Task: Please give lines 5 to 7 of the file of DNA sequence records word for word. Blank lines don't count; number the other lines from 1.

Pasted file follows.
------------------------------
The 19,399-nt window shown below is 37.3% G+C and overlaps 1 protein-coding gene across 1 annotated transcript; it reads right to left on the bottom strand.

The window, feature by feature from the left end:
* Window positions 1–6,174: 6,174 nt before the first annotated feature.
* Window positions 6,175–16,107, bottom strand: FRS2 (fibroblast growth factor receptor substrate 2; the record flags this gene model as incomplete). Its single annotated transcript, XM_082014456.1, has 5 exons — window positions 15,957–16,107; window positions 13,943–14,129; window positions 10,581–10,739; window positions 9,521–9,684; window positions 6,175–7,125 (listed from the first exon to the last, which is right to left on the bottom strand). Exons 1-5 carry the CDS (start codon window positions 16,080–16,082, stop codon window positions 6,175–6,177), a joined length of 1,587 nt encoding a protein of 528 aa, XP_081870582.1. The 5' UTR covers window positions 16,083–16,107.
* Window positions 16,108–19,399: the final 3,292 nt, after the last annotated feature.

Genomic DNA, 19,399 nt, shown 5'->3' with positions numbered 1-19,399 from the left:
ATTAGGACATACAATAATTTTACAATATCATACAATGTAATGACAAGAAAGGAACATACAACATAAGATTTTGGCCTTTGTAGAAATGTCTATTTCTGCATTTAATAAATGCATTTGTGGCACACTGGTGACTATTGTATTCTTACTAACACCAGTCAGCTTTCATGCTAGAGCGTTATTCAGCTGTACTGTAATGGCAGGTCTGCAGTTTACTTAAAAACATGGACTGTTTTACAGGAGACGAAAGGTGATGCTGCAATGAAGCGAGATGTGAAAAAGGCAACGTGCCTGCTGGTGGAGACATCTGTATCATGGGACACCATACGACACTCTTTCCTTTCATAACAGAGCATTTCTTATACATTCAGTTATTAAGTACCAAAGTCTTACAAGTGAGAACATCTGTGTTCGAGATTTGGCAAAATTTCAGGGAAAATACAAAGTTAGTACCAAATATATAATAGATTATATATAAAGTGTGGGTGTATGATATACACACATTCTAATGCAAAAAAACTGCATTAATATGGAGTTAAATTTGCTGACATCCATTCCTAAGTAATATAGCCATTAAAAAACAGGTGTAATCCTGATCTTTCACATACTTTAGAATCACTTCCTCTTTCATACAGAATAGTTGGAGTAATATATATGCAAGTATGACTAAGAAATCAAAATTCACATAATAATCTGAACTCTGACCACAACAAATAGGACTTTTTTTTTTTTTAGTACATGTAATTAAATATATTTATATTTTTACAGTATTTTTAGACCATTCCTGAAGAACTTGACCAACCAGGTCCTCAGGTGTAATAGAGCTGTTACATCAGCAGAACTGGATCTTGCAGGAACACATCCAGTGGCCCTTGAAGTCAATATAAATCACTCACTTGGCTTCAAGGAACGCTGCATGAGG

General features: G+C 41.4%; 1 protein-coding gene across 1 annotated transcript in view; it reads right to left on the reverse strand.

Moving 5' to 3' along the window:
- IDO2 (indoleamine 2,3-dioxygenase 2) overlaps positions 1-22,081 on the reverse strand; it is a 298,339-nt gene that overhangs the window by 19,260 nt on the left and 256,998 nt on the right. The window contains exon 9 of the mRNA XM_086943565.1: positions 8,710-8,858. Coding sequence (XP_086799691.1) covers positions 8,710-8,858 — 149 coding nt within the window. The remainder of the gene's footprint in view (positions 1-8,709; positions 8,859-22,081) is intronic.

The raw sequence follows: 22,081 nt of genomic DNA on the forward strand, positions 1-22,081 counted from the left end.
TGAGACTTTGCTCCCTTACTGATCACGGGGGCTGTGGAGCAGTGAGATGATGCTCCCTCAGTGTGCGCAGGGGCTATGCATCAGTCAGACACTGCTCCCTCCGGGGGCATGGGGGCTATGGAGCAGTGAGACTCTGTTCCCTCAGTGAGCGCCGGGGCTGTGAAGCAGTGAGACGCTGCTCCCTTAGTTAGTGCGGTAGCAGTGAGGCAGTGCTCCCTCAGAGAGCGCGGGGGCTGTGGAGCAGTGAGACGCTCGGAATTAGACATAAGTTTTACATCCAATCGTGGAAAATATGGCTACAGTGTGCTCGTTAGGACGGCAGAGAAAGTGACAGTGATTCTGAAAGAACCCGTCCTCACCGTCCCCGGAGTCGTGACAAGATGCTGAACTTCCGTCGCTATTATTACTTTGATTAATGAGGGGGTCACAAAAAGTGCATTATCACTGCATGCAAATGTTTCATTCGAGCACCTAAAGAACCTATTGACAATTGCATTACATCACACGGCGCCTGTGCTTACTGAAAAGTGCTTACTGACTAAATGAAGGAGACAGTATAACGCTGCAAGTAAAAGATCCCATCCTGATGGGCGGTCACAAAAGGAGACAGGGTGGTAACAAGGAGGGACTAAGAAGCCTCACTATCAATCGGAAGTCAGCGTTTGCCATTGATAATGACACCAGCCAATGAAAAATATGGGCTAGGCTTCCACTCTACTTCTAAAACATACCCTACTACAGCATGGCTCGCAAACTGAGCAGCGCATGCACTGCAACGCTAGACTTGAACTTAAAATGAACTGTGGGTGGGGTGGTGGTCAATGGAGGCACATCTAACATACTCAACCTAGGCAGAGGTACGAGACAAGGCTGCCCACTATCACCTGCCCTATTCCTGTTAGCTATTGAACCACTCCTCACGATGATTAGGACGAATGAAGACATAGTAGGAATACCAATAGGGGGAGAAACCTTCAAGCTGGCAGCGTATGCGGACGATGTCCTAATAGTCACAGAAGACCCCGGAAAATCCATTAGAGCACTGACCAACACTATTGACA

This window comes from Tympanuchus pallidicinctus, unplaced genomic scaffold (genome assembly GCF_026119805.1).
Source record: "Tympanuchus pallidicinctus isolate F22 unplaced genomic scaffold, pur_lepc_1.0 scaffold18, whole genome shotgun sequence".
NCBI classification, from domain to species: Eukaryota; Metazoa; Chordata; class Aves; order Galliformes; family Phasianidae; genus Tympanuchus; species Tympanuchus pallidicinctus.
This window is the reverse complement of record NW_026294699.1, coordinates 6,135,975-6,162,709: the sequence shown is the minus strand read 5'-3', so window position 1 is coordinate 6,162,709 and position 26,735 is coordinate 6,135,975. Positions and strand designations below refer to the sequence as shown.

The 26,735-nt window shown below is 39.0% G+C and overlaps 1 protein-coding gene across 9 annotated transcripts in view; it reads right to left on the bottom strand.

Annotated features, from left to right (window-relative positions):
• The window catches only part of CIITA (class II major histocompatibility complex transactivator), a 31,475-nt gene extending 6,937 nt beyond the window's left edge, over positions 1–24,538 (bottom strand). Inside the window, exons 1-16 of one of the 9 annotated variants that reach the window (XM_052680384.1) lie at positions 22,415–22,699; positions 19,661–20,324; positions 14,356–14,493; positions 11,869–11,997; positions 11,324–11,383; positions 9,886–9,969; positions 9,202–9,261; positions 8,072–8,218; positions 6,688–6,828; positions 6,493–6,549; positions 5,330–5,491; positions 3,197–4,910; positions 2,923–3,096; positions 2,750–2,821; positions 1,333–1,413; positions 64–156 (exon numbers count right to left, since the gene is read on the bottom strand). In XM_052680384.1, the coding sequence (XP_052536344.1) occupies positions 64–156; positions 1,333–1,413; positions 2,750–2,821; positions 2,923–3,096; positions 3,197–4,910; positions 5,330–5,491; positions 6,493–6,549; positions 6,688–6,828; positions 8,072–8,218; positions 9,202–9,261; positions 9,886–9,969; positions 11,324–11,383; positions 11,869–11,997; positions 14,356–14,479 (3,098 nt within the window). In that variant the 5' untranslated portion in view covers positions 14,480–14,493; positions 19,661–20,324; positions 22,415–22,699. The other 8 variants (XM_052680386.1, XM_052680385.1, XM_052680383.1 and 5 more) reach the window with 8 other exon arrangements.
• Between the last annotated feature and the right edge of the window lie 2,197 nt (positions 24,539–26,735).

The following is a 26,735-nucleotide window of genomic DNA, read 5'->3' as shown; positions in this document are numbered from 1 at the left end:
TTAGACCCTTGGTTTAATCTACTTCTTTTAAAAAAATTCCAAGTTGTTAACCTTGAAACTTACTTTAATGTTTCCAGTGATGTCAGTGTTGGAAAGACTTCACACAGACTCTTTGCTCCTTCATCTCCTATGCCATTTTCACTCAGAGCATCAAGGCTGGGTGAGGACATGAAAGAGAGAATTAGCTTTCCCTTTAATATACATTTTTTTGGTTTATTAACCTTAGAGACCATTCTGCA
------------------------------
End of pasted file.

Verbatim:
* Window positions 16,108–19,399: the final 3,292 nt, after the last annotated feature.

Genomic DNA, 19,399 nt, shown 5'->3' with positions numbered 1-19,399 from the left:
ATTAGGACATACAATAATTTTACAATATCATACAATGTAATGACAAGAAAGGAACATACAACATAAGATTTTGGCCTTTGTAGAAATGTCTATTTCTGCATTTAATAAATGCATTTGTGGCACACTGGTGACTATTGTATTCTTACTAACACCAGTCAGCTTTCATGCTAGAGCGTTATTCAGCTGTACTGTAATGGCAGGTCTGCAGTTTACTTAAAAACATGGACTGTTTTACAGGAGACGAAAGGTGATGCTGCAATGAAGCGAGATGTGAAAAAGGCAACGTGCCTGCTGGTGGAGACATCTGTATCATGGGACACCATACGACACTCTTTCCTTTCATAACAGAGCATTTCTTATACATTCAGTTATTAAGTACCAAAGTCTTACAAGTGAGAACATCTGTGTTCGAGATTTGGCAAAATTTCAGGGAAAATACAAAGTTAGTACCAAATATATAATAGATTATATATAAAGTGTGGGTGTATGATATACACACATTCTAATGCAAAAAAACTGCATTAATATGGAGTTAAATTTGCTGACATCCATTCCTAAGTAATATAGCCATTAAAAAACAGGTGTAATCCTGATCTTTCACATACTTTAGAATCACTTCCTCTTTCATACAGAATAGTTGGAGTAATATATATGCAAGTATGACTAAGAAATCAAAATTCACATAATAATCTGAACTCTGACCACAACAAATAGGACTTTTTTTTTTTTTAGTACATGTAATTAAATATATTTATATTTTTACAGTATTTTTAGACCATTCCTGAAGAACTTGACCAACCAGGTCCTCAGGTGTAATAGAGCTGTTACATCAGCAGAACTGGATCTTGCAGGAACACATCCAGTGGCCCTTGAAGTCAATATAAATCACTCACTTGGCTTCAAGGAACGCTGCATGAGG